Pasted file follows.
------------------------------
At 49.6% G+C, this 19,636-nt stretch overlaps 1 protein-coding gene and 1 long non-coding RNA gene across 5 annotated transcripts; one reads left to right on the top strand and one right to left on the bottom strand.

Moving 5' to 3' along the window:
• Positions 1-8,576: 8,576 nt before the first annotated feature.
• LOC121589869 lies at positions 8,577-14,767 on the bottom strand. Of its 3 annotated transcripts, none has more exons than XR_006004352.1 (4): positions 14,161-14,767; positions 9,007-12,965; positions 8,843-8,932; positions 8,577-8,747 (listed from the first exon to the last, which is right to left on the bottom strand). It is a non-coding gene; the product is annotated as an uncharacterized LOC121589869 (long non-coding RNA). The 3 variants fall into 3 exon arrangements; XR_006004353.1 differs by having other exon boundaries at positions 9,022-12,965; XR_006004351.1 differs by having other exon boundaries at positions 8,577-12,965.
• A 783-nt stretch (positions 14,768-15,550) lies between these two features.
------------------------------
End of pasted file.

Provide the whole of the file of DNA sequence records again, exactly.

At 49.6% G+C, this 19,636-nt stretch overlaps 1 protein-coding gene and 1 long non-coding RNA gene across 5 annotated transcripts; one reads left to right on the top strand and one right to left on the bottom strand.

Moving 5' to 3' along the window:
• Positions 1-8,576: 8,576 nt before the first annotated feature.
• LOC121589869 lies at positions 8,577-14,767 on the bottom strand. Of its 3 annotated transcripts, none has more exons than XR_006004352.1 (4): positions 14,161-14,767; positions 9,007-12,965; positions 8,843-8,932; positions 8,577-8,747 (listed from the first exon to the last, which is right to left on the bottom strand). It is a non-coding gene; the product is annotated as an uncharacterized LOC121589869 (long non-coding RNA). The 3 variants fall into 3 exon arrangements; XR_006004353.1 differs by having other exon boundaries at positions 9,022-12,965; XR_006004351.1 differs by having other exon boundaries at positions 8,577-12,965.
• A 783-nt stretch (positions 14,768-15,550) lies between these two features.